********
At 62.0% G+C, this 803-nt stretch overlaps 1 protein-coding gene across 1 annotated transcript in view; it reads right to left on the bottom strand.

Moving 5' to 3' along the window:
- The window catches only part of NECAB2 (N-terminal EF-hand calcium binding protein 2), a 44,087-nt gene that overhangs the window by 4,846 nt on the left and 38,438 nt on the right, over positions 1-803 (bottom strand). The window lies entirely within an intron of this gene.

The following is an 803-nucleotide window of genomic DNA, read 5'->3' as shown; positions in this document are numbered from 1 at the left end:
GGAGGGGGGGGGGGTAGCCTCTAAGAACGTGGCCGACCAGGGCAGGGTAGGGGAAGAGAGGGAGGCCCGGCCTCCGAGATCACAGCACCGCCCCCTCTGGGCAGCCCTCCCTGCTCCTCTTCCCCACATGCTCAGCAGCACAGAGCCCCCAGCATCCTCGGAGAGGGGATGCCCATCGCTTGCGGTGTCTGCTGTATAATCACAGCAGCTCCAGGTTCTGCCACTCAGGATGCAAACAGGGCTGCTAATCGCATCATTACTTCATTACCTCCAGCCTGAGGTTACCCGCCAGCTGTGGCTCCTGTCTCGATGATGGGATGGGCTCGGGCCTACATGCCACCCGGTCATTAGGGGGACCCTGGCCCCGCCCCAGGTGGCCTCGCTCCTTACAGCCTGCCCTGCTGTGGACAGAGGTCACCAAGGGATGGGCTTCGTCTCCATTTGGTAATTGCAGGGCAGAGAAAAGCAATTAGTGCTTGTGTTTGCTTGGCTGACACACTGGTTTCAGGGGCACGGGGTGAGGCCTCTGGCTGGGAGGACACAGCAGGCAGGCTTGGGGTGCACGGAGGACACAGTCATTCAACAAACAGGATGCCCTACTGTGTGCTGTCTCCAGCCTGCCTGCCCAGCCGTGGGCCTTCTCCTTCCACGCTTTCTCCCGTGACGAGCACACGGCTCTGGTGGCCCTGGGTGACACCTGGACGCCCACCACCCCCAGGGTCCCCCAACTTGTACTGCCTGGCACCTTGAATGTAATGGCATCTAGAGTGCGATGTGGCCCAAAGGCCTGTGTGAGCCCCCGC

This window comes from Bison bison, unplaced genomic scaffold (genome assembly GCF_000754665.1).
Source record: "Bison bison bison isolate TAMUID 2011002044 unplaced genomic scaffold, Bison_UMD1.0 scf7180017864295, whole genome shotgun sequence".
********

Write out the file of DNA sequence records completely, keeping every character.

At 62.0% G+C, this 803-nt stretch overlaps 1 protein-coding gene across 1 annotated transcript in view; it reads right to left on the bottom strand.

Moving 5' to 3' along the window:
- The window catches only part of NECAB2 (N-terminal EF-hand calcium binding protein 2), a 44,087-nt gene that overhangs the window by 4,846 nt on the left and 38,438 nt on the right, over positions 1-803 (bottom strand). The window lies entirely within an intron of this gene.

The following is an 803-nucleotide window of genomic DNA, read 5'->3' as shown; positions in this document are numbered from 1 at the left end:
GGAGGGGGGGGGGGTAGCCTCTAAGAACGTGGCCGACCAGGGCAGGGTAGGGGAAGAGAGGGAGGCCCGGCCTCCGAGATCACAGCACCGCCCCCTCTGGGCAGCCCTCCCTGCTCCTCTTCCCCACATGCTCAGCAGCACAGAGCCCCCAGCATCCTCGGAGAGGGGATGCCCATCGCTTGCGGTGTCTGCTGTATAATCACAGCAGCTCCAGGTTCTGCCACTCAGGATGCAAACAGGGCTGCTAATCGCATCATTACTTCATTACCTCCAGCCTGAGGTTACCCGCCAGCTGTGGCTCCTGTCTCGATGATGGGATGGGCTCGGGCCTACATGCCACCCGGTCATTAGGGGGACCCTGGCCCCGCCCCAGGTGGCCTCGCTCCTTACAGCCTGCCCTGCTGTGGACAGAGGTCACCAAGGGATGGGCTTCGTCTCCATTTGGTAATTGCAGGGCAGAGAAAAGCAATTAGTGCTTGTGTTTGCTTGGCTGACACACTGGTTTCAGGGGCACGGGGTGAGGCCTCTGGCTGGGAGGACACAGCAGGCAGGCTTGGGGTGCACGGAGGACACAGTCATTCAACAAACAGGATGCCCTACTGTGTGCTGTCTCCAGCCTGCCTGCCCAGCCGTGGGCCTTCTCCTTCCACGCTTTCTCCCGTGACGAGCACACGGCTCTGGTGGCCCTGGGTGACACCTGGACGCCCACCACCCCCAGGGTCCCCCAACTTGTACTGCCTGGCACCTTGAATGTAATGGCATCTAGAGTGCGATGTGGCCCAAAGGCCTGTGTGAGCCCCCGC

This window comes from Bison bison, unplaced genomic scaffold (genome assembly GCF_000754665.1).
Source record: "Bison bison bison isolate TAMUID 2011002044 unplaced genomic scaffold, Bison_UMD1.0 scf7180017864295, whole genome shotgun sequence".